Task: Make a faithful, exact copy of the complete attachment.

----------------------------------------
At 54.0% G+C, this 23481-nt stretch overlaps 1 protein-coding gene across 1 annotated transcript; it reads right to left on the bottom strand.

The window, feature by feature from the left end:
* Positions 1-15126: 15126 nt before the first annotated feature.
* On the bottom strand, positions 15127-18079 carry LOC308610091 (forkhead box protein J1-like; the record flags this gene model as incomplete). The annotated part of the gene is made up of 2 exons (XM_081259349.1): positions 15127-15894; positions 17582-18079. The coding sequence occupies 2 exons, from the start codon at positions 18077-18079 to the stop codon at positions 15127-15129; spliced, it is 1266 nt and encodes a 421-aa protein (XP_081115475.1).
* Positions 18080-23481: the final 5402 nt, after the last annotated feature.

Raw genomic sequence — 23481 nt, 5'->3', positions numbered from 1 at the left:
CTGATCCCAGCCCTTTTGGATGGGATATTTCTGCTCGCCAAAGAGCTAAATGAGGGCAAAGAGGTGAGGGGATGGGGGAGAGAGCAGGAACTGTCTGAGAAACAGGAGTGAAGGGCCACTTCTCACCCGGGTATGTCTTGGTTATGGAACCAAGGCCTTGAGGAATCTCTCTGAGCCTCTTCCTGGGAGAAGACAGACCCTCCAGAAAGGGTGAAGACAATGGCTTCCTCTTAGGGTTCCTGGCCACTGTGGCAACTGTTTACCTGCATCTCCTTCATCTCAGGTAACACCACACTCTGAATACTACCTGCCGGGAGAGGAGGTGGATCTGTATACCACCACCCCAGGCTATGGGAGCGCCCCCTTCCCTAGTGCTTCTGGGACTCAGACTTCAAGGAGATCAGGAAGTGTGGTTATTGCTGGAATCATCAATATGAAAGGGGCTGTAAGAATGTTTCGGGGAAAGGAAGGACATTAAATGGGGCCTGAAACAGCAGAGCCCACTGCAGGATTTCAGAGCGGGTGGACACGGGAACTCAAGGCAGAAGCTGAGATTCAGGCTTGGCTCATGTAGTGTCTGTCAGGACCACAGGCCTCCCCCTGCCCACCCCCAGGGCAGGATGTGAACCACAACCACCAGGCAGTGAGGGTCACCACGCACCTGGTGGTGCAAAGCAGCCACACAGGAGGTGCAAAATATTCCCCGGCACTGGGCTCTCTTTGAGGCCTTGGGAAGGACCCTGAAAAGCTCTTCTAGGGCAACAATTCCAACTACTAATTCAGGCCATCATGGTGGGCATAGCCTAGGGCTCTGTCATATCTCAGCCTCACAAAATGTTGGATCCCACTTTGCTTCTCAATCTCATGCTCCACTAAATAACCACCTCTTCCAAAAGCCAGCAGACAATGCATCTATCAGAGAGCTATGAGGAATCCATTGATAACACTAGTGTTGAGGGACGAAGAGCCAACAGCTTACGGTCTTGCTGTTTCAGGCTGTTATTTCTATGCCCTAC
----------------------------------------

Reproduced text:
At 54.0% G+C, this 23481-nt stretch overlaps 1 protein-coding gene across 1 annotated transcript; it reads right to left on the bottom strand.

The window, feature by feature from the left end:
* Positions 1-15126: 15126 nt before the first annotated feature.
* On the bottom strand, positions 15127-18079 carry LOC308610091 (forkhead box protein J1-like; the record flags this gene model as incomplete). The annotated part of the gene is made up of 2 exons (XM_081259349.1): positions 15127-15894; positions 17582-18079. The coding sequence occupies 2 exons, from the start codon at positions 18077-18079 to the stop codon at positions 15127-15129; spliced, it is 1266 nt and encodes a 421-aa protein (XP_081115475.1).
* Positions 18080-23481: the final 5402 nt, after the last annotated feature.

Raw genomic sequence — 23481 nt, 5'->3', positions numbered from 1 at the left:
CTGATCCCAGCCCTTTTGGATGGGATATTTCTGCTCGCCAAAGAGCTAAATGAGGGCAAAGAGGTGAGGGGATGGGGGAGAGAGCAGGAACTGTCTGAGAAACAGGAGTGAAGGGCCACTTCTCACCCGGGTATGTCTTGGTTATGGAACCAAGGCCTTGAGGAATCTCTCTGAGCCTCTTCCTGGGAGAAGACAGACCCTCCAGAAAGGGTGAAGACAATGGCTTCCTCTTAGGGTTCCTGGCCACTGTGGCAACTGTTTACCTGCATCTCCTTCATCTCAGGTAACACCACACTCTGAATACTACCTGCCGGGAGAGGAGGTGGATCTGTATACCACCACCCCAGGCTATGGGAGCGCCCCCTTCCCTAGTGCTTCTGGGACTCAGACTTCAAGGAGATCAGGAAGTGTGGTTATTGCTGGAATCATCAATATGAAAGGGGCTGTAAGAATGTTTCGGGGAAAGGAAGGACATTAAATGGGGCCTGAAACAGCAGAGCCCACTGCAGGATTTCAGAGCGGGTGGACACGGGAACTCAAGGCAGAAGCTGAGATTCAGGCTTGGCTCATGTAGTGTCTGTCAGGACCACAGGCCTCCCCCTGCCCACCCCCAGGGCAGGATGTGAACCACAACCACCAGGCAGTGAGGGTCACCACGCACCTGGTGGTGCAAAGCAGCCACACAGGAGGTGCAAAATATTCCCCGGCACTGGGCTCTCTTTGAGGCCTTGGGAAGGACCCTGAAAAGCTCTTCTAGGGCAACAATTCCAACTACTAATTCAGGCCATCATGGTGGGCATAGCCTAGGGCTCTGTCATATCTCAGCCTCACAAAATGTTGGATCCCACTTTGCTTCTCAATCTCATGCTCCACTAAATAACCACCTCTTCCAAAAGCCAGCAGACAATGCATCTATCAGAGAGCTATGAGGAATCCATTGATAACACTAGTGTTGAGGGACGAAGAGCCAACAGCTTACGGTCTTGCTGTTTCAGGCTGTTATTTCTATGCCCTAC